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'Three Sisters' by Anton Chekhov Act 1 - Irina

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Introduction

'Three Sisters' by Anton Chekhov Act 1 - Irina Irina Prozorov is the youngest of three sisters, herself, Olga and Masha, and much unlike her sisters in this act, she portrays a definitive characterisation of youth on her 'name-day'- birthday. We join Irina and her sisters on her 20th birthday, an occasion which for all should be celebratory, however the mood in the room is far from so. Irina is made to almost feel guilty that she is so happy on her 'name-day' due to the constant reminiscent of Olga about her father's death and what the weather was like, how the funeral was (p1). To this, Irina replies 'Why keep harking back?' as if she is tired of the nostalgic aroma that surrounds her name day. Of course for Irina the pain of losing her father on her name-day would have been difficult; however she seems to have moved on a lot more successfully and quickly than her sisters. This point is stressed when Olga remarks that Irina is 'back in white', however the detailed stage directions tell us that Olga herself is wearing back. The fact that Olga says she is 'back' wearing white, tells us that Irina must have grieved for her father (in the appropriate way of the era - wearing black) ...read more.

Middle

It is possible to say that Irina becomes so wrapped in her own thoughts because her sisters have such strong opinions, and as a result hers are often shunned or patronised. A key example of this is when (p5) Irina talks of the only way to find happiness and the 'sense and purpose of life' is to 'labour...and toil'. She states how 'terrible' it is to be a 'young lady who rises at noon, then drinks her coffee in bed, then takes two hours to dress'. However, this is undercut by Olga who 'laughs' provoking Irina to an outburst; 'You're used to seeing me as a child, so then you find it odd when I look serious. I'm twenty!' This frustration is another aspect of Irina's character, perhaps at the fact that she is always dragged along with her sister's ideas, for example, going to Moscow and how fabulous it will be. It is not evident whether she looks up to her sister's, however I feel that when she is played, it must be with naivety. Her youthful exuberance and 'free-spirit' would mean Irina would need to be acted more animatedly than the other characters. Her pace in speech I feel must be faster in this act than the other characters and her wistful imagination would be shown through many different facial expressions and gestures. ...read more.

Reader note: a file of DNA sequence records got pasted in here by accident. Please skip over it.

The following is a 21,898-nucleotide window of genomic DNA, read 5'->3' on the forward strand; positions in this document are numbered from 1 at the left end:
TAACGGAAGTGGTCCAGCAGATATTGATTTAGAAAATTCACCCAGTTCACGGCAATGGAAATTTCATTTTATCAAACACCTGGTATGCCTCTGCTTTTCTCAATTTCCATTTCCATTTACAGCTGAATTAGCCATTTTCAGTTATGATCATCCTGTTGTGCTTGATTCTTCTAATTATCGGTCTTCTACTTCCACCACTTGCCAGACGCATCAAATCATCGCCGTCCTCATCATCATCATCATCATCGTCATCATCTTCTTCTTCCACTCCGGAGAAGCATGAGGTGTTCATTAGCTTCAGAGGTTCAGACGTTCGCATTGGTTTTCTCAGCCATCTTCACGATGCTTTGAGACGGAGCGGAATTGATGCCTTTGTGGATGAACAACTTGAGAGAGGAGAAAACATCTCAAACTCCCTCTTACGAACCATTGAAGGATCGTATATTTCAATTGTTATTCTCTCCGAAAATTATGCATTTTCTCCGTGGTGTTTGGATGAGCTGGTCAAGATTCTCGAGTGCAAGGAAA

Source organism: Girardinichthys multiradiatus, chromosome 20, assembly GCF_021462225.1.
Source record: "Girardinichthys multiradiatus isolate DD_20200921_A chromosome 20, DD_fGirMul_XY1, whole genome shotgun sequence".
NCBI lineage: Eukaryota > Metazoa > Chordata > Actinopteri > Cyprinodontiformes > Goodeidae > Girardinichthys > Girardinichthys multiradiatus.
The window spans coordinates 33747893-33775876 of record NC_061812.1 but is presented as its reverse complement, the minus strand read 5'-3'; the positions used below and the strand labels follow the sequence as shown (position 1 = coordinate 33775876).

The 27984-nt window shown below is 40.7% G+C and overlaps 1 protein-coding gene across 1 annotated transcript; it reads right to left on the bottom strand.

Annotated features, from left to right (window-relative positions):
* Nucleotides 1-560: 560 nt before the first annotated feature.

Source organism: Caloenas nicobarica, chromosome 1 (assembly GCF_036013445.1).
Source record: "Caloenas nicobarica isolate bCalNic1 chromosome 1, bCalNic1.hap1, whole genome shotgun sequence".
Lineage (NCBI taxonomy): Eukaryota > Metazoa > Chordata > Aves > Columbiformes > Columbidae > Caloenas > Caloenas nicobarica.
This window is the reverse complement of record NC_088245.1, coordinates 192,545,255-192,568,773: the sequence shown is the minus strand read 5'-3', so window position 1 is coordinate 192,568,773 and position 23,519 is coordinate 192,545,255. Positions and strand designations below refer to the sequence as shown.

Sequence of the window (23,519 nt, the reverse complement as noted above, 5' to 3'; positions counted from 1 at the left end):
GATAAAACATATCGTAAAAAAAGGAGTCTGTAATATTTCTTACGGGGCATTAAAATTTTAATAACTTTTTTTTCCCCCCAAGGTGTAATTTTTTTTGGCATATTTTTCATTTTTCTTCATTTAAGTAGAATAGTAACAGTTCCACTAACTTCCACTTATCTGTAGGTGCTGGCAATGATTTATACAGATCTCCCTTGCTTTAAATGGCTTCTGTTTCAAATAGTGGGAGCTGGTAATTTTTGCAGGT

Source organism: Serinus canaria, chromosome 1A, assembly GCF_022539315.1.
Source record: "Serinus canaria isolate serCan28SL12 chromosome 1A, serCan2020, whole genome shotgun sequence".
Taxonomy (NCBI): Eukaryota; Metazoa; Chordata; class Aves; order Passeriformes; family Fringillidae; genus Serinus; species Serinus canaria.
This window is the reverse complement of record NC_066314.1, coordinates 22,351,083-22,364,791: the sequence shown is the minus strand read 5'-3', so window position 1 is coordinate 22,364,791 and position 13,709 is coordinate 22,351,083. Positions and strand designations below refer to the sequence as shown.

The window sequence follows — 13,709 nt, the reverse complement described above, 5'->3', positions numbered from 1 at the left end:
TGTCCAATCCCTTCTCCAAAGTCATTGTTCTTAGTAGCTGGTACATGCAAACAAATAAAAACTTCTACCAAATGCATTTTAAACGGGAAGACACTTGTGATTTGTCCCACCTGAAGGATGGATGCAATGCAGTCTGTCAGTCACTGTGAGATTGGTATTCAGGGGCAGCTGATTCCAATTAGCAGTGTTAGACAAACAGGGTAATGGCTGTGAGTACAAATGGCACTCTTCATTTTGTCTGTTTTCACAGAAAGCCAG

Conclusion

Although she has her own, very different burdens from her sisters to carry, constant looks of anxiety would portray a different message to the audience. It is essential that the faraway looks are due to her imagination and not because she has other things on her mind. Perhaps when she is talking to Tusenbach, when she starts to cry, this scene would be played with intense emotions to show that sometimes, she does look to the past but has learnt to persevere for the sake of her sisters. As they have always had to mother her, she feels as if they should not have to all the time now, and in her own way wishes to protect them. Another scene to highlight her strength and maturity is the first, when Olga is told to stop 'harking back'. This would need to be played with an exasperated tone as the audience get the impression Olga is constantly recollecting about their dead parents and Irina only wants to look forward, instead of living in the past. The audience will feel that Irina has had to grow up quickly with the troubles she has experienced, and desperately wishes to place it all behind her and move on. That is the main portrayal of Irina to the audience that she wants to move on. ...read more.

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